At first, the user of the service should not mind the implementation while the service behaves externally as a Cloud service. However, only a little use shows the difference in aspects such as downtime, maintenance, scalability, billing, etc. This same pattern is valid for applications developed by organizations, regardless of whether an application is in the cloud, if it is not native, its IaaS nature becomes evident quickly.
The Cloud is a relevant improvement but they are still services that most of the time (in computational scale) are waiting to be used. This situation is palpable in the fact that the concern is still to maximize the time that services are up which has as a consequence that the use of computational resources is still a relevant limitation in the design of applications. Auto-scaling is a practice that mitigates this situation, but it is still a workaround, because the availability of a service is still very affected by capacity planning. This model favors the boom of micro-services and the domain of synchronous calls (REST), a model that has worked very well but due to its older technology, generates impedance that prevents the use of the maturation of the Cloud as a platform.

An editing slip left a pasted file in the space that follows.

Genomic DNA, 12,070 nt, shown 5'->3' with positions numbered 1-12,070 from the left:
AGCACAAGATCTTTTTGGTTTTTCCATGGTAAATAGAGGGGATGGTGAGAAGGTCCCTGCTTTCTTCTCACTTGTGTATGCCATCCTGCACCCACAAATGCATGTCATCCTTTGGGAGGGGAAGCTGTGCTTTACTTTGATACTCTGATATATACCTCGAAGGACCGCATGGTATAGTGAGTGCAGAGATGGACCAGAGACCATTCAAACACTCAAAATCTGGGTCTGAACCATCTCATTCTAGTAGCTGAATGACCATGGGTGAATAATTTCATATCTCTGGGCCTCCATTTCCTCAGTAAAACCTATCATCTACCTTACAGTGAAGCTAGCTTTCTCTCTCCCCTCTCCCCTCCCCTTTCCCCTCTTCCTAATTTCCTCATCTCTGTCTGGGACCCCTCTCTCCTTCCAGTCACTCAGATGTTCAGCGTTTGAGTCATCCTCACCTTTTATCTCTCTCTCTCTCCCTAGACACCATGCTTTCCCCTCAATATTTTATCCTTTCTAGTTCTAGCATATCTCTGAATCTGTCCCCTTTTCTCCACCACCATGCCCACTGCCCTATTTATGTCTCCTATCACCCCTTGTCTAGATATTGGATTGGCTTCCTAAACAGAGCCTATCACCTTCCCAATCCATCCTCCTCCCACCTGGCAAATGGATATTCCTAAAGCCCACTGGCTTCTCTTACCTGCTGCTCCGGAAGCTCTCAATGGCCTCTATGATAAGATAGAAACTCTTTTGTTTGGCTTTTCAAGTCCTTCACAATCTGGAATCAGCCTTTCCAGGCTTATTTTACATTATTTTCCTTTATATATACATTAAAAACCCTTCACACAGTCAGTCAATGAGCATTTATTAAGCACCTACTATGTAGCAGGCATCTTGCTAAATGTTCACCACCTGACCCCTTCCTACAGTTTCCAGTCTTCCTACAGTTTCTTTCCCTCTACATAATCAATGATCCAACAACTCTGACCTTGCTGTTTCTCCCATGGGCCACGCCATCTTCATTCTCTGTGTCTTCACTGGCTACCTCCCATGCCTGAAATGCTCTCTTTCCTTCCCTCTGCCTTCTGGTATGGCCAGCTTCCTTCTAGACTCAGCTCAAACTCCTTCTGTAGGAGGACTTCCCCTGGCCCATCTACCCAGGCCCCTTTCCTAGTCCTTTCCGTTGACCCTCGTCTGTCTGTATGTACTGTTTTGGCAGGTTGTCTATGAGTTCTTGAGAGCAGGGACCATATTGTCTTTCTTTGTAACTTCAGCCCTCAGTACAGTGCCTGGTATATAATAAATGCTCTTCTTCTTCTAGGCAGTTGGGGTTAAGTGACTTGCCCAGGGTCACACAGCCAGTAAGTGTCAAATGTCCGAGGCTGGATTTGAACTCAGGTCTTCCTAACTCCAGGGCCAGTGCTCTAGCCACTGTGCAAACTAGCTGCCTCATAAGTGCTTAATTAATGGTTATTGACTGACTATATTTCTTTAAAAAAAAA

Just as the Cloud arises from the native use of IaaS in a mature stage, Serverless arises from the native use of the Cloud in a mature stage.
The main question that Serverless answers is what happens if instead of worrying about how long the services are up, we worry about how long the services are down. Moving out from where the alert is having a very high uptime, drastically decreases the stress caused by maintenance and urgency when resolving incidents. Under this paradigm, a defect affects the budget, but not the client. The answer to achieve the change of perspective is to recognize that thanks to the maturation of Cloud Computing and the containerization of applications is possible a purer, simpler and more elegant solution using brute force resting all the complexity in the Cloud which rests in the IaaS. The solution consists of something that was unimaginable a few years ago, create resources by request and destroy them at the end of the petition, that is, resources on demand.